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designing and building with wood channels my creativity and challenges my mind.
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Saturday, December 11, 2010

Rubbing out a satin finish

Right: sanded flat to 220; Left: rubbed with pumice & oil
Thank god I purchased Michael Dresdner's "The New Wood Finishing Book"!  As a self-taught woodworker, I rely on books and practice to learn the ropes of this ancient and expansive art.  My first finishing book, called simply "Finishes", was a collection of articles from a woodworking magazine.  It covered the basics, but in a haphazard way, and it was filled with conflicting information between the different chapters, which were written by different authors. 

Some of you may recognize the two table tops in the image at the head of this blog.  I made them two months ago from offcuts from the production of Wine Wings for Wine on Deck, the business I run out of my shop.  The resulting table tops have a lot of potential.  But as a novice, they necessarily became my test pieces for a variety of finishing experiments.  It was only after I read Dresdner's book that I was able to string all the steps together from start to finish, and end up with a good degree of success. 

The table tops also allow me to experiment with aesthetics, and the interplay between the top of the table and its supports - e.g. legs. 

How I did It:
I followed Dresdner's advice 80% of the time.  First, I stripped one of the tops with a chemical stripper (I had a disastrous lacquer finish sitting on one top).  Then I sanded both tops to P220 using my Festool 6" orbital sander.

Next, I rubbed on dewaxed shellac with a cotton rag, balled up in my hand.  I went over the piece a couple of times, putting on a layer of shellac that was perhaps too thick.  The thickness was both likely the cause of, and my solution to, a basic technique problem I am still practicing.  The layer was uneven, but I let it dry for a few days before sanding it back to almost flat with P220 grit paper (why not totally flat?  I'm a stubborn, lazy, idiot some times).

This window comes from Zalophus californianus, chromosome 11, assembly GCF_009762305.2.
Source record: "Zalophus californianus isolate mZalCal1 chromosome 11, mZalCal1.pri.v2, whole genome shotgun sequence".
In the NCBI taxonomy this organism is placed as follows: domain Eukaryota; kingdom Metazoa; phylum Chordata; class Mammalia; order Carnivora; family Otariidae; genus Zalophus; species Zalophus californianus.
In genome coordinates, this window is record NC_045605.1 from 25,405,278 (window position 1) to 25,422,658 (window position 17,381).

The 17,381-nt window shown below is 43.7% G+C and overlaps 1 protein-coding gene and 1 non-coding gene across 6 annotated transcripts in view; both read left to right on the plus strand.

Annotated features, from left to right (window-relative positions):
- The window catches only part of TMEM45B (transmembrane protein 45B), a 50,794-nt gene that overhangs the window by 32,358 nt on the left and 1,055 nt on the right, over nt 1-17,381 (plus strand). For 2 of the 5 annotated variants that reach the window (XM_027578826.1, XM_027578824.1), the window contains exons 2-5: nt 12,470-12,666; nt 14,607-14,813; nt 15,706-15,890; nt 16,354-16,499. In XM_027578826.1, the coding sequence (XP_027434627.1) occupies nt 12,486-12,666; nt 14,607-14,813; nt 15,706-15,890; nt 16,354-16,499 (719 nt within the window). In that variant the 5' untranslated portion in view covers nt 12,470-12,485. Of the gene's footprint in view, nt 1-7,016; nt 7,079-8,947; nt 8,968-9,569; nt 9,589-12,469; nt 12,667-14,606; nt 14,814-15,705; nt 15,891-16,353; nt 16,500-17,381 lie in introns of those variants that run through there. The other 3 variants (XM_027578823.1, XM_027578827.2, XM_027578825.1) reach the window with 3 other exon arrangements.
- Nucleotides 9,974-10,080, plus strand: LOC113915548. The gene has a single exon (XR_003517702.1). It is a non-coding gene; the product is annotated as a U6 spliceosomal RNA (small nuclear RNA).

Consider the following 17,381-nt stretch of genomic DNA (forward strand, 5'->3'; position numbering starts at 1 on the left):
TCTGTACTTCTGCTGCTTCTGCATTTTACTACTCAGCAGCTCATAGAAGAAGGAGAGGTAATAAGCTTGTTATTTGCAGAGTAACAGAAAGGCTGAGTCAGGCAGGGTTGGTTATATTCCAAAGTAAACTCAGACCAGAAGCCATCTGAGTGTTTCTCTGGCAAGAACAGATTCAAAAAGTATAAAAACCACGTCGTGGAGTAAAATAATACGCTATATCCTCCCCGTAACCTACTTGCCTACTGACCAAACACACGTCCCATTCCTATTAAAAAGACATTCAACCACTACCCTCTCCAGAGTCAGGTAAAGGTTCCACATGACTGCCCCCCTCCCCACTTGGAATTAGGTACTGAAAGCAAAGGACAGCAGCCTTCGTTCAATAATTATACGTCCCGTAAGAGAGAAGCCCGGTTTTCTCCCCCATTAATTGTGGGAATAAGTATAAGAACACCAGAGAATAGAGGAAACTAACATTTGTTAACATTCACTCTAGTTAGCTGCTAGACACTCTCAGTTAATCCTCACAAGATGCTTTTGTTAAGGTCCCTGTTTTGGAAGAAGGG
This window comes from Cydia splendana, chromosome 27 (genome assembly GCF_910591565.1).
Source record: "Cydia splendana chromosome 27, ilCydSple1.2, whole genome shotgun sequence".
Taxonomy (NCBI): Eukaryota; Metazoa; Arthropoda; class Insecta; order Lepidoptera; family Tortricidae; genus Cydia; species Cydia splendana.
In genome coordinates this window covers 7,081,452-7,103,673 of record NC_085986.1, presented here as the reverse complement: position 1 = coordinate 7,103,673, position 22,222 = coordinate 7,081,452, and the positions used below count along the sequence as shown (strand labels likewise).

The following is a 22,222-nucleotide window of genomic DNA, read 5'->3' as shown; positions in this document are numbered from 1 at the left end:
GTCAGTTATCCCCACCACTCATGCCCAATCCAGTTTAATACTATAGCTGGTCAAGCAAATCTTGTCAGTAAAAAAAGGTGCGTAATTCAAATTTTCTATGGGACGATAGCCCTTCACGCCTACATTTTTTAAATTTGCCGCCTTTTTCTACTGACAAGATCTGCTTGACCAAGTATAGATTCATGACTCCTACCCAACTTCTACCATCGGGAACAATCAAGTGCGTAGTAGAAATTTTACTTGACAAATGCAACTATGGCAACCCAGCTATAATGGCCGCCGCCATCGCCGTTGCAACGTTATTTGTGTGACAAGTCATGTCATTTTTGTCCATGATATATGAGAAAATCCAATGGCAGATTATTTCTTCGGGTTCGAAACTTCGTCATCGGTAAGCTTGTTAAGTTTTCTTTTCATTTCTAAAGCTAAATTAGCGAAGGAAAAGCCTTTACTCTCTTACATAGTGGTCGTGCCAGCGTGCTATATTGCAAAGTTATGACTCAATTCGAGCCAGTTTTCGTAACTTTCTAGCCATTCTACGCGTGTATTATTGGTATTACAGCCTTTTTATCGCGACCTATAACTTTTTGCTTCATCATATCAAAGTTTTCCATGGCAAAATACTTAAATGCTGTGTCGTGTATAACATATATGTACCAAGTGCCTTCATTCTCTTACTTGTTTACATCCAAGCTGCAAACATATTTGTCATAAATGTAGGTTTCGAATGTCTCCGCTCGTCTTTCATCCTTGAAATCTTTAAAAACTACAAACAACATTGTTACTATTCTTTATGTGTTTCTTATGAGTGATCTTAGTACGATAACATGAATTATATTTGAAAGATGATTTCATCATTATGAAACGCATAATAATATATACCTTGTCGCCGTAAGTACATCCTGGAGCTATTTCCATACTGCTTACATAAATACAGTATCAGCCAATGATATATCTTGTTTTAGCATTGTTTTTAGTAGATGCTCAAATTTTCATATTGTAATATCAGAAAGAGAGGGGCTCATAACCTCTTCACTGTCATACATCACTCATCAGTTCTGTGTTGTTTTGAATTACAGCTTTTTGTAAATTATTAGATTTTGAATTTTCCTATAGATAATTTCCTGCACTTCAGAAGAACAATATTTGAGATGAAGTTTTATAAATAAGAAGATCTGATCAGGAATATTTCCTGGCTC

Then, unlike my previous attempt which was very complicated, I put on a coat of Behlen's Rock Hard Table Top Varnish, which was also to be my topcoat.  I let that dry, then sanded again to 220, then painted on another coat of the varnish.  Then, a few days later, I repeated for a third coat.  Each time, bubbles formed in the varnish, and dust settled on top.  But Dresdner let me know this was normal, and no finish will ever be dust free. 

Instead, I "rubbed out" the finish after I had about 6 thousandth's of an inch of varnish on each top.

Rubbing out starts with sanding the top coat flat with 220 or 320 sand paper.  I did that, and happily avoided cutting through my varnish to the wood.  What was left after flattening were two milky-white table tops, with a few shiny spots.  The shiny spots are places where the varnish is lower than everything else, and was un-sanded.  I knew these spots would end up visible on my final piece, but it was time to move on.  I left them.  The worst of them all is pictured at left.

Next, I sanded with 400-grit paper and mineral oil, then 600 grit, then FF Pumice (with oil).  I used a buffing pad on the orbital power sander on low speed. 

Then, I wiped off all the pumice and slurry, and went at the table tops with 00000 steel wool and paste wax, Dresdner's favorite final rubbing step. 

The end result was satisfying: a satin sheen on both tops, except where the shiny spots shone through, as expected.  I figure these shiny spots will eventually be scratched out, or fill with dirt, as the finish wears, and hopefully disappear.  Anyway they're small enough and I can't keep fiddling with the tables.

I had already made a set of legs, pictured at right.  But i don't like these legs, neither the colors nor the proportions.  With the legs, I was interested in duplicating some very skinny legs I had seen in a book.  But the end result, while strong enough to be used, could never stand up to children.  I will use this leg/apron setup for one of the tops, and I'm trying to figure out what to use to support the second top.

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